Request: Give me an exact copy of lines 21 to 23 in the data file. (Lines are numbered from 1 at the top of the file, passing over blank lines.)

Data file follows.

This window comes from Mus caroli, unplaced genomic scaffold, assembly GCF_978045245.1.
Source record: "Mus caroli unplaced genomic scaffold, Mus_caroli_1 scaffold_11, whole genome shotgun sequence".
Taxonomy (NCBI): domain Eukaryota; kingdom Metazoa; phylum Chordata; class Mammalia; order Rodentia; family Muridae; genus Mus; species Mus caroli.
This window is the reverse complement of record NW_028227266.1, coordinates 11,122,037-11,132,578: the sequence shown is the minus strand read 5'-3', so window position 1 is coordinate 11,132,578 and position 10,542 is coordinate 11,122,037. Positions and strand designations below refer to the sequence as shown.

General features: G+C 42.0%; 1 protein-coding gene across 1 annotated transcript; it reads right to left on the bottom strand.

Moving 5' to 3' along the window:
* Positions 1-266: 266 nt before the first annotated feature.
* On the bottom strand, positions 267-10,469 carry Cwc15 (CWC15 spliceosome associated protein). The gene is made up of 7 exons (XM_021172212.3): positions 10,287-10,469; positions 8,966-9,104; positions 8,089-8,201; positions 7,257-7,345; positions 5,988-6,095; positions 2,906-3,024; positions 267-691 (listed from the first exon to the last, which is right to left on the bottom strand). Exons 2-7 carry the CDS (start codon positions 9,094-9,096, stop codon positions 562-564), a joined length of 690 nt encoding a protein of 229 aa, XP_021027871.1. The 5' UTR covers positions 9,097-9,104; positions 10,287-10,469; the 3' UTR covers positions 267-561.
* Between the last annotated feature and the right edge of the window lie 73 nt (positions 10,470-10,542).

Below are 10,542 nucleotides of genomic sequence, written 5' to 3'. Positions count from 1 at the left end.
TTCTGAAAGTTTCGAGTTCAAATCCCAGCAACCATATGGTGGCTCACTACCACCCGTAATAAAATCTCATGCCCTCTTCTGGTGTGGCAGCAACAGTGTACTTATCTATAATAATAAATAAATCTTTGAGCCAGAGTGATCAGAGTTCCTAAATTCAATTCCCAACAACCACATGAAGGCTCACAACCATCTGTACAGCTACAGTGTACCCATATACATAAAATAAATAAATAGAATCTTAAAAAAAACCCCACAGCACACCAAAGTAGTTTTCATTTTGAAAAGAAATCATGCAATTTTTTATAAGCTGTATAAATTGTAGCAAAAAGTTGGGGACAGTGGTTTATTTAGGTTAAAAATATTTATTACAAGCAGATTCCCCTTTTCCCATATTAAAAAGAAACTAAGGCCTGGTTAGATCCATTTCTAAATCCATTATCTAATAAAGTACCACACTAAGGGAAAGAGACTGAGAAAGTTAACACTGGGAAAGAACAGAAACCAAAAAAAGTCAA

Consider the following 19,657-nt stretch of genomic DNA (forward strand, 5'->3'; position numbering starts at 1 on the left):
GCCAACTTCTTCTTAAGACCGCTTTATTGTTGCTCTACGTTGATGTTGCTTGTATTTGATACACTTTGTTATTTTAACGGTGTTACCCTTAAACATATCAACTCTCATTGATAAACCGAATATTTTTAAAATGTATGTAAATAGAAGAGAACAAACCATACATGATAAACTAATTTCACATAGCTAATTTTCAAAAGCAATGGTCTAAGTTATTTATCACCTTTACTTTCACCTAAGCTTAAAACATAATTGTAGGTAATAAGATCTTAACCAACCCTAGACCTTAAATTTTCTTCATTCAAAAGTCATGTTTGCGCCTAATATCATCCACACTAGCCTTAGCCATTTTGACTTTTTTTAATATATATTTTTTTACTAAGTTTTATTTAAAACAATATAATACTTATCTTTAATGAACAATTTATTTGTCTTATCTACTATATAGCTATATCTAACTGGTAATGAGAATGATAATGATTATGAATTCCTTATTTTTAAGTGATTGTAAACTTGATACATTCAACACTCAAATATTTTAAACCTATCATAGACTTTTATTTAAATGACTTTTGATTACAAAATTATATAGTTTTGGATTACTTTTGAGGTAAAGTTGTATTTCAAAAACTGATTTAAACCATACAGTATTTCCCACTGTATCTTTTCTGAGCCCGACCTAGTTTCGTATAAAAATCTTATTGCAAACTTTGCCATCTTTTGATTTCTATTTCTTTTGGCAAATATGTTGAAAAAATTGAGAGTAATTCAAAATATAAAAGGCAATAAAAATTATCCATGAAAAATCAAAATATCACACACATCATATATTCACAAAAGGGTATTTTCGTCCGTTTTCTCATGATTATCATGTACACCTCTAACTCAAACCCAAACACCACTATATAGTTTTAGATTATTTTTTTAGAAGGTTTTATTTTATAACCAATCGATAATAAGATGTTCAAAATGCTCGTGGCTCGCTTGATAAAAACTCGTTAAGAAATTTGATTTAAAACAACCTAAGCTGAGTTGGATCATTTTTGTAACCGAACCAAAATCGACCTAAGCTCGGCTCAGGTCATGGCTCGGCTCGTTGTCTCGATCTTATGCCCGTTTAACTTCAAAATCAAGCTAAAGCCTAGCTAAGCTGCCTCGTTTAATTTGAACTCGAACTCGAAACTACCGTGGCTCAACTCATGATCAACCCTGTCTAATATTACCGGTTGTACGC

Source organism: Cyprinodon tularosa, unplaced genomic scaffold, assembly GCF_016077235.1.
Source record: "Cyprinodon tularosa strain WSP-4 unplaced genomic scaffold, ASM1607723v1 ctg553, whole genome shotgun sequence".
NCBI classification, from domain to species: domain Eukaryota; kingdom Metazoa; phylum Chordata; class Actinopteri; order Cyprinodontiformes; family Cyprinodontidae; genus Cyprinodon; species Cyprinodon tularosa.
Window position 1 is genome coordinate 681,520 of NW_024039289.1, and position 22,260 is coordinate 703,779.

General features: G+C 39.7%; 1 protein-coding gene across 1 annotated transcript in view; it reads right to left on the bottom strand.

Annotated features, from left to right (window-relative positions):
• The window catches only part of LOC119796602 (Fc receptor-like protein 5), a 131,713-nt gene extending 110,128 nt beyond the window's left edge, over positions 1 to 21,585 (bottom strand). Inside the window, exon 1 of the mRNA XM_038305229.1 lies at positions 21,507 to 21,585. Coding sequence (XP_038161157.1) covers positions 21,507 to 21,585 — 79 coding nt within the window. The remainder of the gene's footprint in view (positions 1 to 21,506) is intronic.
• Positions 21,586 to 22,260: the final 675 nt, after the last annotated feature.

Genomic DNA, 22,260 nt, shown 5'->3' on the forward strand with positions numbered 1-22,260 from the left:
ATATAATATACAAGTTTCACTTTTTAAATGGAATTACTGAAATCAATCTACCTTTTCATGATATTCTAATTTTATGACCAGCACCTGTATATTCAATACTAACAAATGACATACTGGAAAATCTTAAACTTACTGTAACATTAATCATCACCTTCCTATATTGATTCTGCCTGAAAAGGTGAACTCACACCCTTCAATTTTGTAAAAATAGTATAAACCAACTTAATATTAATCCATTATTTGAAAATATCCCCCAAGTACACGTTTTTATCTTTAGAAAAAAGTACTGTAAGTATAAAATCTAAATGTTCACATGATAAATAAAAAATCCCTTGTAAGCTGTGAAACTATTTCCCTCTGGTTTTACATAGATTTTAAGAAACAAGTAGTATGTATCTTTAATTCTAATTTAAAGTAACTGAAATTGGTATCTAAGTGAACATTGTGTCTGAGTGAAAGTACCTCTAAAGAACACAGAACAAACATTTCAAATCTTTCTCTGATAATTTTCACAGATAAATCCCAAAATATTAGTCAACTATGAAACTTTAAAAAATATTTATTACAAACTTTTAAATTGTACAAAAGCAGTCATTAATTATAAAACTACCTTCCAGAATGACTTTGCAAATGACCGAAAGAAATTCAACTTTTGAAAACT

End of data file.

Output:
• Positions 21,586 to 22,260: the final 675 nt, after the last annotated feature.

Genomic DNA, 22,260 nt, shown 5'->3' on the forward strand with positions numbered 1-22,260 from the left:
ATATAATATACAAGTTTCACTTTTTAAATGGAATTACTGAAATCAATCTACCTTTTCATGATATTCTAATTTTATGACCAGCACCTGTATATTCAATACTAACAAATGACATACTGGAAAATCTTAAACTTACTGTAACATTAATCATCACCTTCCTATATTGATTCTGCCTGAAAAGGTGAACTCACACCCTTCAATTTTGTAAAAATAGTATAAACCAACTTAATATTAATCCATTATTTGAAAATATCCCCCAAGTACACGTTTTTATCTTTAGAAAAAAGTACTGTAAGTATAAAATCTAAATGTTCACATGATAAATAAAAAATCCCTTGTAAGCTGTGAAACTATTTCCCTCTGGTTTTACATAGATTTTAAGAAACAAGTAGTATGTATCTTTAATTCTAATTTAAAGTAACTGAAATTGGTATCTAAGTGAACATTGTGTCTGAGTGAAAGTACCTCTAAAGAACACAGAACAAACATTTCAAATCTTTCTCTGATAATTTTCACAGATAAATCCCAAAATATTAGTCAACTATGAAACTTTAAAAAATATTTATTACAAACTTTTAAATTGTACAAAAGCAGTCATTAATTATAAAACTACCTTCCAGAATGACTTTGCAAATGACCGAAAGAAATTCAACTTTTGAAAACT